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Police search web shops

  • CEO of FML Group of Companies Craig Flowers stands near the entrance of his company's East Bay Street and Mackey Street location. TORRELL GLINTON

  • Assistant Commissioner of Police Leon Bethel investigates the business license of Island Luck's East Bay Street location during a police operation yesterday. TORRELL GLINTON

Guardian Staff Reporter

Published: May 14, 2013

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Police yesterday went out in force searching several web shops in the East Bay Street area, closing one for breach of the Business License Act, but stopped short of arresting anyone for illegal gaming activity or seizing any of the establishments’ assets.

Following an inspection of Bahama Dreams on Okra Hill police arrested four employees - three women and a man - and shut down the establishment for allegedly operating without any form of a license.  Assistant Commissioner of Police Leon Bethel said police found several other breaches though he did not detail what those were.

“We are going day-to-day, checking every business place and I don’t care what type of business it is, we are going after it, and this is just the first set,” Bethel told reporters.

“We are going to check all of the other businesses in the area and you are going to see results coming from this.”

Bahama Dreams was one of three web shops visited by police yesterday afternoon.

Police also searched Island Luck on East Bay Street and Paradise Games on Balls Alley, but Bethel said there was no sign of illegal activity and both businesses had up to date licenses.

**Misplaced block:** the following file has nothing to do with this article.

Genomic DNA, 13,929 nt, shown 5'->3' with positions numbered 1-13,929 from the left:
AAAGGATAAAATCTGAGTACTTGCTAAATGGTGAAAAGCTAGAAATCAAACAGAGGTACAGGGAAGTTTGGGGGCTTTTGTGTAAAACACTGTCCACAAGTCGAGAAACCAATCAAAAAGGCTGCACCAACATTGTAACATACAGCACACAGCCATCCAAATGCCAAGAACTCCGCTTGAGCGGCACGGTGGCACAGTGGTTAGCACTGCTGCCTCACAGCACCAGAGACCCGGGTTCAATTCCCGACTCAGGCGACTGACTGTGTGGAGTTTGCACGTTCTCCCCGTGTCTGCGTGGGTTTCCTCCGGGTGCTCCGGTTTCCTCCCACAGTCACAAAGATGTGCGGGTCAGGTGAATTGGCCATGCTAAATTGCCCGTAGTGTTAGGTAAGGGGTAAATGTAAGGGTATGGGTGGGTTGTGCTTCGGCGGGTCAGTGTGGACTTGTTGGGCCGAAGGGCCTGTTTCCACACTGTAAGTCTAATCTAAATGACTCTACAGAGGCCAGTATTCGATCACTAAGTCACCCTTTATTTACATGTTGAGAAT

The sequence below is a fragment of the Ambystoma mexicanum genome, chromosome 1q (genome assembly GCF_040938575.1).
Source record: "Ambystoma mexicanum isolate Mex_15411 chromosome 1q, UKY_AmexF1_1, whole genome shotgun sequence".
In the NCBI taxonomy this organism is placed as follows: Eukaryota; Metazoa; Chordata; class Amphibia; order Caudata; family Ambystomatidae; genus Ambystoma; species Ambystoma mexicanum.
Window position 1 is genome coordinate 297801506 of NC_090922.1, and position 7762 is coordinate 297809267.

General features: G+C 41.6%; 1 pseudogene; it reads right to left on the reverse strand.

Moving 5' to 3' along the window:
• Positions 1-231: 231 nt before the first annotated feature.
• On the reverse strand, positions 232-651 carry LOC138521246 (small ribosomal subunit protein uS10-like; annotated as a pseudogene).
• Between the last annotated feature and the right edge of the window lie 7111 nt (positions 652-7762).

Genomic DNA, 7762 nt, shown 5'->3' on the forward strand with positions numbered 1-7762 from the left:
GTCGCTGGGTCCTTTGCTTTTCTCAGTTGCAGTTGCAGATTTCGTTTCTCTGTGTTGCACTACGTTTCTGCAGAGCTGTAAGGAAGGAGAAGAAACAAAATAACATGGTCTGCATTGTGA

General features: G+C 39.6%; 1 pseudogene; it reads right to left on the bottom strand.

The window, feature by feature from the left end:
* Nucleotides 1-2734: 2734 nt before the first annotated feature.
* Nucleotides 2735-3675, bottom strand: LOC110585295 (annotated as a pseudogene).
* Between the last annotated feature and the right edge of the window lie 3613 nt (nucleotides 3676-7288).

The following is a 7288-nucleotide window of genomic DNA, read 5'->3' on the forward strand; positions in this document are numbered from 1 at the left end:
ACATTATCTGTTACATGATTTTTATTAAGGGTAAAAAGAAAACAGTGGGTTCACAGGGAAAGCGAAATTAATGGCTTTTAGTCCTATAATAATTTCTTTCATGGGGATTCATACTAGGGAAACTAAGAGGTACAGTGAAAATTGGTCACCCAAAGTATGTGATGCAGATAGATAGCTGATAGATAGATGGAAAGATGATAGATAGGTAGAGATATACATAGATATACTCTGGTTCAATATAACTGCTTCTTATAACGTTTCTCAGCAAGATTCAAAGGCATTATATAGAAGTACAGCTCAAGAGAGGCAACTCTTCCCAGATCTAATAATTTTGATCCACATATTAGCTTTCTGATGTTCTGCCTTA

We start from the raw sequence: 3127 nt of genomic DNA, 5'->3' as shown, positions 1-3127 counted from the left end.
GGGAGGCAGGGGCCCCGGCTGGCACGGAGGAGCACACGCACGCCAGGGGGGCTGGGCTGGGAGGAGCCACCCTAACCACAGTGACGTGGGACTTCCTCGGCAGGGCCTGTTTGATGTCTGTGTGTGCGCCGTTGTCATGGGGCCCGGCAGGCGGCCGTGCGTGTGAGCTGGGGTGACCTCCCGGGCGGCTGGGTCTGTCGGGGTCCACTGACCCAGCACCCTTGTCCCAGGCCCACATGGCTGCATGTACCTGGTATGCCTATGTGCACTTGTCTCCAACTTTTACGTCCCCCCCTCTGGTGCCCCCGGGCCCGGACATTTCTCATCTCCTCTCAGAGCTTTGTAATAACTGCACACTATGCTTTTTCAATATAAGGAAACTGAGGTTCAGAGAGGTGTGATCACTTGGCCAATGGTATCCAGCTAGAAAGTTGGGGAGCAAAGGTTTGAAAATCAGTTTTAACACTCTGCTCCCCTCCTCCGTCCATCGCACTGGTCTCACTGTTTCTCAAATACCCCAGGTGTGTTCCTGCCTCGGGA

The handful of patrons inside both businesses quickly exited once police entered the premises.

However, slot machine games were visible on several computer monitors left open.

“When we went in there we did not find anyone engaged in the sale of numbers,” Bethel said.

“The operation is there with the computers. As you are aware web shops are legal, all web shops are legal. It is what you do within the web shops.

“We have to be able to determine that there is a breach of that license by using your web shop for illegal means and that is why we are checking some of these places now.”

Asked whether the games on the monitors were a sign of gaming activity, Bethel responded, “We cannot go and arrest someone arbitrarily because they have a screen opened up with a spinning wheel saying ‘game’ on it. It takes a little more than that.”

He said police are investigating and compiling evidence of illegal numbers businesses.

“A lot of what we do is intelligence gathering because we must have information on the operation of these businesses, and that’s all I can say right now,” Bethel noted.

Police Commissioner Ellison Greenslade recently warned web shop gamblers to “obey the law” and stop gambling as police can turn up at “any time” to make arrests.

Police also shut down Double D's Restaurant located at the foot of the Paradise Island Bridge for allegedly operating in breach of its liquor license.

At least five men and one woman were arrested in the area for outstanding warrants of arrest, among other things.

As police moved onto Mackey Street, FML Group of Companies CEO Craig Flowers was observed outside his web shop, off East Bay Street, though police only appeared to have exchanged words with him.

The East Bay Street area in the last few months has been plagued with several incidents of armed robbery, shootings and more recently the murder of an American visitor.

Bethel said police will continue the operation in the weeks to come, targeting all businesses and prolific offenders, in an effort to lower criminal activity in the area.

He said police will also conduct intensified patrols, road checks and community walkabouts, particularly on Shirley and East Bay Streets.

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